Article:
He worked on the Art And Science Of Sound Recording for two years and they just have it wrapped up. The DVD should be coming out in April. It's a very in depth review of everything that is involved in the field and there is even a live band that is being recorded. They still have tons of footage so there could be another DVD in the offing. There's quite a bit of footage of drumming.
We discussed the passing of his partner Eric Wooflson. He and Eric Woolfson had a very long term partnership from the 1970s to the 1990s. Eric had done a musical based on Edgar Allan Poe and the first record together was based on Edgar Allan Poe. I asked why they chose Edgar Allan Poe as a basis for a music project and Alan said "he is basically the inventor of horror fiction and a lot of people relate to him quite well."
I decided to base the interview around the technical aspects of making a record and asked him why he decided to pursue sound recording. "I got into sound recording because as a child I was always interested in what all went into making a record" and that eventually is how he landed on the doorstep The Abbey Road recording studio.
He stated that the best setting for recording is to have a full band and have interaction instead of just recording vocals or just recording one track. When asked if he had any formal training he stated that he has no formal training in sound engineering. Everything he learned was hands on as basically an apprenticeship. "Unfortunately recording studios are closing down right and left so the opportunity to pursue a career in that has pretty much come to a dead end. What with people being able to do things in bits and pieces, recording one track here and there, that's one of the reasons why I did this in depth project into what goes into recording music."
I asked him if he's in favor of remastring records and he said "I favor remastering because when they went from vinyl to CD format, the CDs really sounded pretty crappy so I was pleased to remaster my catalogue and do it under my control so everything sounds fantastic."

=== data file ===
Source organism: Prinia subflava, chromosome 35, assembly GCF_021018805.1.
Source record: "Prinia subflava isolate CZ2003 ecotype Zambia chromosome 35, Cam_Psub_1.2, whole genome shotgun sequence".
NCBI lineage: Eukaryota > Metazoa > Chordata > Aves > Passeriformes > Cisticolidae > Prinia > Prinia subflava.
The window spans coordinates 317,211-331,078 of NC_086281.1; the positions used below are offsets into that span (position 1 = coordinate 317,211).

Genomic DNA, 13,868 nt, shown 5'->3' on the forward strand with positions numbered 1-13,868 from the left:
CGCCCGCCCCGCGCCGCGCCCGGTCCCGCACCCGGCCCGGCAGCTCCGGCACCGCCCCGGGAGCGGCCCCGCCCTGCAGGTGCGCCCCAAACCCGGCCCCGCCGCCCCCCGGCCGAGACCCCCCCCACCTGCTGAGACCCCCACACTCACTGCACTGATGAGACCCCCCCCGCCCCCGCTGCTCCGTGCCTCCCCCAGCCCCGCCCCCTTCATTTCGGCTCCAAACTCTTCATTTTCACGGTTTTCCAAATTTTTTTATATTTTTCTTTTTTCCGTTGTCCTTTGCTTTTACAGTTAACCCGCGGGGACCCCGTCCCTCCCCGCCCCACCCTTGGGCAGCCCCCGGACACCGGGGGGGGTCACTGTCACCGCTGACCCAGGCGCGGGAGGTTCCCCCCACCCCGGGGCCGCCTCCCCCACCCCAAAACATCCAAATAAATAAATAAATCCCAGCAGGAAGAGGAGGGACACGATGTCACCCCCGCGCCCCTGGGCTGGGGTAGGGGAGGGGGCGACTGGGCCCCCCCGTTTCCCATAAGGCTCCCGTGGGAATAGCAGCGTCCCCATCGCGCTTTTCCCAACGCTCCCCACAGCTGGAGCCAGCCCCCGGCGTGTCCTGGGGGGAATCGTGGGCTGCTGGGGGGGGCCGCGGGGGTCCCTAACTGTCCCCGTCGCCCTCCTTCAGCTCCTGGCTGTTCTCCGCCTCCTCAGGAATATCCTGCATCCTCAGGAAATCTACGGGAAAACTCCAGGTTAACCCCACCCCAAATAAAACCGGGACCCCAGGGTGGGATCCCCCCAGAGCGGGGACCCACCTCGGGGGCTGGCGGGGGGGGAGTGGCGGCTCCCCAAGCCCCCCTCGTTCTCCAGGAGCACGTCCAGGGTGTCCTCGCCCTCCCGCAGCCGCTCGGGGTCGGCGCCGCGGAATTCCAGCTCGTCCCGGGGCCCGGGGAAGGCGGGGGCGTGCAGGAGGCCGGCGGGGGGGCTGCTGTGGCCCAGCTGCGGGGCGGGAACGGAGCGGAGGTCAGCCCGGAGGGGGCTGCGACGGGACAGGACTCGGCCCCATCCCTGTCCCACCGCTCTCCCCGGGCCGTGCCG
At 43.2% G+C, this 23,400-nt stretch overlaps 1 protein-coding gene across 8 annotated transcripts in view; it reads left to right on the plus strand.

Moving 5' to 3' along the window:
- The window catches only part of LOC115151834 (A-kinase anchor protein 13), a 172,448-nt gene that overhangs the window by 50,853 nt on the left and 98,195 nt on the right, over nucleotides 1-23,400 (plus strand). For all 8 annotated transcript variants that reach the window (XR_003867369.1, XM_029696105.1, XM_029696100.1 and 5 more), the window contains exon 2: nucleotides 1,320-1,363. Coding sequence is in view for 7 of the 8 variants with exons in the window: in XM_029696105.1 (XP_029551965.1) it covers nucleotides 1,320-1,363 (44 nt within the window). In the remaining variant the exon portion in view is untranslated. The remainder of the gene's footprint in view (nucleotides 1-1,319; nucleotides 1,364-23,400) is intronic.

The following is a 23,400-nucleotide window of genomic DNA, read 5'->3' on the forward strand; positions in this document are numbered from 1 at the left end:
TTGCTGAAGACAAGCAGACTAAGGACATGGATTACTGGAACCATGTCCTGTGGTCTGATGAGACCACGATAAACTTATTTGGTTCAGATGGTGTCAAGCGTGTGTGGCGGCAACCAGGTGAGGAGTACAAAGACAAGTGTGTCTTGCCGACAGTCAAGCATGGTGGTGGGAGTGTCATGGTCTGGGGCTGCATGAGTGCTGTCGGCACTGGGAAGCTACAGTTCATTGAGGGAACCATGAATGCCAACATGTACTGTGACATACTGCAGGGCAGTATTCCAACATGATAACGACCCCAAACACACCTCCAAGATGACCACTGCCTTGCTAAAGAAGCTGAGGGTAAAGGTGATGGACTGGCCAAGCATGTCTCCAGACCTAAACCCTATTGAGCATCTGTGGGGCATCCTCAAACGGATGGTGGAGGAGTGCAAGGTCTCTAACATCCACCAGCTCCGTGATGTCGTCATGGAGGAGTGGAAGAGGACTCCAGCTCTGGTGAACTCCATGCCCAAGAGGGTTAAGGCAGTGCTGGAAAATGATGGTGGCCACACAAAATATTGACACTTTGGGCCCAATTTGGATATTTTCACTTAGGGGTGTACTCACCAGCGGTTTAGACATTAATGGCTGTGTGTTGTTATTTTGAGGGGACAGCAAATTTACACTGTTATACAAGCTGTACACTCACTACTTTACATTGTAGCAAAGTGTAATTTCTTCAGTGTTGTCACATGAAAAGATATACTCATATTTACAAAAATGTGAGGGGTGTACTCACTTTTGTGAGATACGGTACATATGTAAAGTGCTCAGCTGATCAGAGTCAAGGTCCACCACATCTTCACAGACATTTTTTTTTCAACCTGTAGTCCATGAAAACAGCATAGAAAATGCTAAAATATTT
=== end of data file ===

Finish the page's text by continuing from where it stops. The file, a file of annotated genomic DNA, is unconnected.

I asked how he felt about people just being able to buy single tracks on the Net instead of buying the entire record he said "With the advent of iPods the whole album concept thing has basically disappeared. You can buy individual tracks for .99 and that's a real shame because albums have always had themes and it lays to waste the whole concept album thing." They did a lot of concept albums. I told him that I'm old enough to remember vinyl and one thing I always like was the excitement of bringing a new record and just sitting there gazing at the cool artwork. He remarked that the iPod generation doesn't have much of an attention span. One of the cool things about vinyl in his opinion was being able to turn it over in the middle. I asked about how he felt things in the engineering realm have changed over the years and he said that people don't use tape machines anymore. That you can do things on a computer or a laptop and that wouldn't have even been thought of back then. Now you can correct any mistakes or delete things and add new things in. Back in the day when you hit the record button, that's what it meant. He did say that whether the music now is better is debatable.
They just got back from Russia and they did some dates in Prague and in Tel Aviv. They do sightseeing when they have the time to do so. Unfortunately he caught the flu right before the Moscow show and almost died at the end of it.
The Alan Parsons Project